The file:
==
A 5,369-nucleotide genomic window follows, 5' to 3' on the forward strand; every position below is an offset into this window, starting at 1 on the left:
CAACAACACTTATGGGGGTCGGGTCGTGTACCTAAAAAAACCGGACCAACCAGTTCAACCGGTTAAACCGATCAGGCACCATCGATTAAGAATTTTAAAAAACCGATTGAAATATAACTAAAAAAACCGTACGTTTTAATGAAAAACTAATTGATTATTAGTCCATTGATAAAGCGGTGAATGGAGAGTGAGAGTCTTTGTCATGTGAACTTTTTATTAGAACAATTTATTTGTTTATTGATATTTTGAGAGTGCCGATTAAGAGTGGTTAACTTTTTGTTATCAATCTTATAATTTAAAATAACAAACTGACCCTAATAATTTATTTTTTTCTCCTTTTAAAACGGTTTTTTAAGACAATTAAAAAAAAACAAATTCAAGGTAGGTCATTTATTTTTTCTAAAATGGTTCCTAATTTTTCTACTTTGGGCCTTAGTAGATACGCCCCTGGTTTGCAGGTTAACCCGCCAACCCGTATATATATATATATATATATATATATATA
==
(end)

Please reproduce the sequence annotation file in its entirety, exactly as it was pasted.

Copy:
A 5,369-nucleotide genomic window follows, 5' to 3' on the forward strand; every position below is an offset into this window, starting at 1 on the left:
CAACAACACTTATGGGGGTCGGGTCGTGTACCTAAAAAAACCGGACCAACCAGTTCAACCGGTTAAACCGATCAGGCACCATCGATTAAGAATTTTAAAAAACCGATTGAAATATAACTAAAAAAACCGTACGTTTTAATGAAAAACTAATTGATTATTAGTCCATTGATAAAGCGGTGAATGGAGAGTGAGAGTCTTTGTCATGTGAACTTTTTATTAGAACAATTTATTTGTTTATTGATATTTTGAGAGTGCCGATTAAGAGTGGTTAACTTTTTGTTATCAATCTTATAATTTAAAATAACAAACTGACCCTAATAATTTATTTTTTTCTCCTTTTAAAACGGTTTTTTAAGACAATTAAAAAAAAACAAATTCAAGGTAGGTCATTTATTTTTTCTAAAATGGTTCCTAATTTTTCTACTTTGGGCCTTAGTAGATACGCCCCTGGTTTGCAGGTTAACCCGCCAACCCGTATATATATATATATATATATATATATATA